Other Reader’s Corner
- Reading Guides
- Discussion questions for the Beekeeper’s Apprentice
- Discussion questions for Folly
For a set of bookmarks, ready to print on a color printer, click here. Just print onto a stiff, glossy paper and cut into four lengthwise strips for four long bookmarks, or cut those in two for eight shorter ones.
The two novels used most often in book groups seem to be The Beekeeper’s Apprentice and Folly. Discussion questions for those two books are provided below, and we will periodically be adding new discussion questions to the LRK Reading Guides page.
And if you’ve already used a Laurie King book for your discussion group and have something to add, please write us and we’ll try to incorporate your suggestions in the site.
Reading guides can currently be downloaded in PDF format for the following books:
- With Child
- The God of the Hive
- The Beekeeper’s Apprentice
- A Monstrous Regiment of Women
- A Letter of Mary
- The Moor
Discussion questions for The Beekeeper’s Apprentice
The Beekeeper’s Apprentice is a novel with a remarkably wide appeal, to all ages and many genders. I began the book not knowing a great deal about the period after World War I, but it did not take much reading to find a peculiarly familiar flavor to the time. My own period of growing up was the Sixties, and Mary Russell’s teens and Twenties felt eerily similar: the devastation of the Great War found an echo in Vietnam; women made huge strides in basic rights during both eras; their air flight presaged our moon shots; their growing dependence on the telephone found a parallel in the infancy of computers. Women of the two periods even looked the same: skinny adolescents in short skirts.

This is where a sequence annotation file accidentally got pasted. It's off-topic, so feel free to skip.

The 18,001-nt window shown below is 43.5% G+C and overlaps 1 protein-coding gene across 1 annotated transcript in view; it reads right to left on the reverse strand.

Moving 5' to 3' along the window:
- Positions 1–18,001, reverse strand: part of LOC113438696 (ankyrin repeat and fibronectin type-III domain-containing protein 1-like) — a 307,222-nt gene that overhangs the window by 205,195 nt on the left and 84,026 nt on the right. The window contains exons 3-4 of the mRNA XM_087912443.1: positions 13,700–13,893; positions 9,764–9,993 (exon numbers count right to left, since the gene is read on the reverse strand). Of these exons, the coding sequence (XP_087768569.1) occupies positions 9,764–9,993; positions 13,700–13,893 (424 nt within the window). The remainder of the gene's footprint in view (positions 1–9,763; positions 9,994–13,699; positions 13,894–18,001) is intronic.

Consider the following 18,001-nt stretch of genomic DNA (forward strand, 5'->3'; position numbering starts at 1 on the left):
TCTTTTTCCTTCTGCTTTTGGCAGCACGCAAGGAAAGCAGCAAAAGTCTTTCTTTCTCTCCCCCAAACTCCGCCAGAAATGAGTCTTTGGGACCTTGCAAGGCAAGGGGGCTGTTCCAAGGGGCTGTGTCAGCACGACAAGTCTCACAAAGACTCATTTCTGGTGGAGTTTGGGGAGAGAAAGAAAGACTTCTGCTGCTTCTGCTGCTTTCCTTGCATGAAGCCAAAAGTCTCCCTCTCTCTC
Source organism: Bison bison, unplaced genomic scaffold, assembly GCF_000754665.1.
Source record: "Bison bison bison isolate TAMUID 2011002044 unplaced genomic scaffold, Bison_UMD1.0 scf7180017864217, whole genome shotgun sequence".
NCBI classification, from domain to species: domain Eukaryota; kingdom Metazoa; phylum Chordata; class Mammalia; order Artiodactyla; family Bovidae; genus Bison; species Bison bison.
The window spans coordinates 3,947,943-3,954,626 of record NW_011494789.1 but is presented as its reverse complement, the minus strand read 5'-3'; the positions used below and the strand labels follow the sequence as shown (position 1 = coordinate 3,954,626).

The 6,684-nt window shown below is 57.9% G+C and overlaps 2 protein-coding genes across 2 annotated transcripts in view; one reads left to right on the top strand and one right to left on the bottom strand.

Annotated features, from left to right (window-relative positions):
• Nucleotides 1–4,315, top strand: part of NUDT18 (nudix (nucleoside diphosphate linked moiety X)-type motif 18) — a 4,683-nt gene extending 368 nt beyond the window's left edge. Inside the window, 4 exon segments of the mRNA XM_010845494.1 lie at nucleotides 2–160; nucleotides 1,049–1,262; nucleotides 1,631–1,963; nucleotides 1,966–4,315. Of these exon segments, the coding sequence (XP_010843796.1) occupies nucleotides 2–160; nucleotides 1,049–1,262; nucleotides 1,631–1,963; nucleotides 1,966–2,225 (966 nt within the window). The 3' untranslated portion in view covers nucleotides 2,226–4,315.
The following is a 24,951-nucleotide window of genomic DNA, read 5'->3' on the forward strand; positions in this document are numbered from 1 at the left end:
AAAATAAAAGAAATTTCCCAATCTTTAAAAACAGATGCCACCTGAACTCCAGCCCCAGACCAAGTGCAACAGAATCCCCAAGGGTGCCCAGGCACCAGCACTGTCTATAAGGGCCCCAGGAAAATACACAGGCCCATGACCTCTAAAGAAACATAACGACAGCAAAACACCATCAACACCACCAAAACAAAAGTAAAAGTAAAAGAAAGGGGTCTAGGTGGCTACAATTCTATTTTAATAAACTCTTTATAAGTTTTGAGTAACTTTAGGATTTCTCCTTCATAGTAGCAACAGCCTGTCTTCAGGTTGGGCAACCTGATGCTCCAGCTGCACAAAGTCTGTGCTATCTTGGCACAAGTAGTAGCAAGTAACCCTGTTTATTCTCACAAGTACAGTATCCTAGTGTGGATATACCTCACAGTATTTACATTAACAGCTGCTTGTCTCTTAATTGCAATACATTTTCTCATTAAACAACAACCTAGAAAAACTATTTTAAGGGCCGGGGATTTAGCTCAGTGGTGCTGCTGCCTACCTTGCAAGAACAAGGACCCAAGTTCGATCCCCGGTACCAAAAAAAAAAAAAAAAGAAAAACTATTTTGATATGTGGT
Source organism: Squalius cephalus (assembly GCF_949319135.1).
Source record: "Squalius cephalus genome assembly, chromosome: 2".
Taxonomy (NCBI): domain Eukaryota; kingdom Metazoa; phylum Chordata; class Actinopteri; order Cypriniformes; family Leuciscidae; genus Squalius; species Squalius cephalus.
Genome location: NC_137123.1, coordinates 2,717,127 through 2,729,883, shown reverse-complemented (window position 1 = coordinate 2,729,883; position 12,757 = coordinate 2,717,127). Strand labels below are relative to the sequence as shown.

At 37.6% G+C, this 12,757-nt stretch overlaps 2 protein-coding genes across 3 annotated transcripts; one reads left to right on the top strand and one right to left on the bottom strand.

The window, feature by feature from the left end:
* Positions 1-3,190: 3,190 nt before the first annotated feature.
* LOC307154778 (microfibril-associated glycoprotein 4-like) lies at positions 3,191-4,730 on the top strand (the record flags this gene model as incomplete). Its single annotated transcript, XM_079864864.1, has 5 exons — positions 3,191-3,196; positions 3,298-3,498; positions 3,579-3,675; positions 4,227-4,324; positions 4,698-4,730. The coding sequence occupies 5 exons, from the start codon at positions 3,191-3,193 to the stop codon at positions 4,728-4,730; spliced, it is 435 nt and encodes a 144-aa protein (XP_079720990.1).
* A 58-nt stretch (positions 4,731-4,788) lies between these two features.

- In what ways does the War shape the book? Are the guns of the Somme merely background noise, or central? How much would the story change if set in, say, 1910, or 1920?
- Russell and Holmes, though similar in many ways, yet differ profoundly in others. How does Russell’s sex influence her outlook and actions? How does her interest in theology reflect and affect those differences?
- What does the book’s subtitle mean, beyond a reference to Holmes’ book on Beekeeping?
- There’s a considerable age difference between Holmes and Russell. How would it affect your attitude toward their relationship in this book if you knew they later married? How would it affect your attitude if you knew they did not marry?
- Is it fair, for a writer to make use of another writer’s creation? Does it make a difference if the later work is a straight pastiche (that is, a story with the same characters, setting, etc as the original) or if it merely incorporates the earlier work in a different story (as with Beekeeper, whose main character is Mary Russell, not Holmes)?
Discussion questions for Folly
Folly is another King book often used in book groups. It is a mystery, and thus an entertainment, but it is also a thoughtful exploration of a woman’s journey toward wholeness. And it encourages the powerful fantasy of going off to the woods and building a house…